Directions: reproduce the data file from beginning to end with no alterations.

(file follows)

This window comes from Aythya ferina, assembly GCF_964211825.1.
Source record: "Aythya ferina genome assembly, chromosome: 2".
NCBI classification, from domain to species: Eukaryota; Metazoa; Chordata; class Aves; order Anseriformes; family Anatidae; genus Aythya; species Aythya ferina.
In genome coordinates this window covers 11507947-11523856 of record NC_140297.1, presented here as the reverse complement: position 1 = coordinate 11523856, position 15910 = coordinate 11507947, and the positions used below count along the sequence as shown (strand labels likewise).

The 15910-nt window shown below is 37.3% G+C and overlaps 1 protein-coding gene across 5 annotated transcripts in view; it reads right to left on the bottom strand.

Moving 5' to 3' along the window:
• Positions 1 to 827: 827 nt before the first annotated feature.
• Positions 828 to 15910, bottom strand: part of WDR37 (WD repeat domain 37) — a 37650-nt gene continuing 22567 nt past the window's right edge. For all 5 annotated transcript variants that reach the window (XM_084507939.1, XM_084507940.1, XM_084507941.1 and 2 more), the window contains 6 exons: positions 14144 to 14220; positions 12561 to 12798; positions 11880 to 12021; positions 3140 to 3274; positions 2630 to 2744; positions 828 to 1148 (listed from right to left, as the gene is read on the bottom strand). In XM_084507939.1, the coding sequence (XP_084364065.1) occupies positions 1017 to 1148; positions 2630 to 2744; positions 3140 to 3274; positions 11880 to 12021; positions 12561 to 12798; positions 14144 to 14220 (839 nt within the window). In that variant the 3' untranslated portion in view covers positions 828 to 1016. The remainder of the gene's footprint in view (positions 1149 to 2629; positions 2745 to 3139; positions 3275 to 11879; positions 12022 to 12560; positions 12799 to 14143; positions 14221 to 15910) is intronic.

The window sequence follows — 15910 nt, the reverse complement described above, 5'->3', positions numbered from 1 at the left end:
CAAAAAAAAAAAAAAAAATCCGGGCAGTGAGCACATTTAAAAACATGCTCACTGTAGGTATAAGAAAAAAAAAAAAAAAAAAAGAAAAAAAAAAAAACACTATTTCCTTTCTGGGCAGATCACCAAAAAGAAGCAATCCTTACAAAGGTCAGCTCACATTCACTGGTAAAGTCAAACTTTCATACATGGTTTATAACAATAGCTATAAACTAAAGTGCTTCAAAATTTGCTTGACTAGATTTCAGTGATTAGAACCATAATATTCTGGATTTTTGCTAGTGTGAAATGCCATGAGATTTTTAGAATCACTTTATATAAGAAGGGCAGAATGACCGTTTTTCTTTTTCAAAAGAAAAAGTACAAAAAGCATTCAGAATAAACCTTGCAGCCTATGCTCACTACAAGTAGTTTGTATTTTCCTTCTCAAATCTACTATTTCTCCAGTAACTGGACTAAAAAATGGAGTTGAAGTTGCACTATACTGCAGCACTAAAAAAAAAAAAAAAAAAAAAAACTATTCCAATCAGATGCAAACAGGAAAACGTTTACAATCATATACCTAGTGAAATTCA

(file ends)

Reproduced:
This window comes from Aythya ferina, assembly GCF_964211825.1.
Source record: "Aythya ferina genome assembly, chromosome: 2".
NCBI classification, from domain to species: Eukaryota; Metazoa; Chordata; class Aves; order Anseriformes; family Anatidae; genus Aythya; species Aythya ferina.
In genome coordinates this window covers 11507947-11523856 of record NC_140297.1, presented here as the reverse complement: position 1 = coordinate 11523856, position 15910 = coordinate 11507947, and the positions used below count along the sequence as shown (strand labels likewise).

The 15910-nt window shown below is 37.3% G+C and overlaps 1 protein-coding gene across 5 annotated transcripts in view; it reads right to left on the bottom strand.

Moving 5' to 3' along the window:
• Positions 1 to 827: 827 nt before the first annotated feature.
• Positions 828 to 15910, bottom strand: part of WDR37 (WD repeat domain 37) — a 37650-nt gene continuing 22567 nt past the window's right edge. For all 5 annotated transcript variants that reach the window (XM_084507939.1, XM_084507940.1, XM_084507941.1 and 2 more), the window contains 6 exons: positions 14144 to 14220; positions 12561 to 12798; positions 11880 to 12021; positions 3140 to 3274; positions 2630 to 2744; positions 828 to 1148 (listed from right to left, as the gene is read on the bottom strand). In XM_084507939.1, the coding sequence (XP_084364065.1) occupies positions 1017 to 1148; positions 2630 to 2744; positions 3140 to 3274; positions 11880 to 12021; positions 12561 to 12798; positions 14144 to 14220 (839 nt within the window). In that variant the 3' untranslated portion in view covers positions 828 to 1016. The remainder of the gene's footprint in view (positions 1149 to 2629; positions 2745 to 3139; positions 3275 to 11879; positions 12022 to 12560; positions 12799 to 14143; positions 14221 to 15910) is intronic.

The window sequence follows — 15910 nt, the reverse complement described above, 5'->3', positions numbered from 1 at the left end:
CAAAAAAAAAAAAAAAAATCCGGGCAGTGAGCACATTTAAAAACATGCTCACTGTAGGTATAAGAAAAAAAAAAAAAAAAAAAGAAAAAAAAAAAAACACTATTTCCTTTCTGGGCAGATCACCAAAAAGAAGCAATCCTTACAAAGGTCAGCTCACATTCACTGGTAAAGTCAAACTTTCATACATGGTTTATAACAATAGCTATAAACTAAAGTGCTTCAAAATTTGCTTGACTAGATTTCAGTGATTAGAACCATAATATTCTGGATTTTTGCTAGTGTGAAATGCCATGAGATTTTTAGAATCACTTTATATAAGAAGGGCAGAATGACCGTTTTTCTTTTTCAAAAGAAAAAGTACAAAAAGCATTCAGAATAAACCTTGCAGCCTATGCTCACTACAAGTAGTTTGTATTTTCCTTCTCAAATCTACTATTTCTCCAGTAACTGGACTAAAAAATGGAGTTGAAGTTGCACTATACTGCAGCACTAAAAAAAAAAAAAAAAAAAAAAACTATTCCAATCAGATGCAAACAGGAAAACGTTTACAATCATATACCTAGTGAAATTCA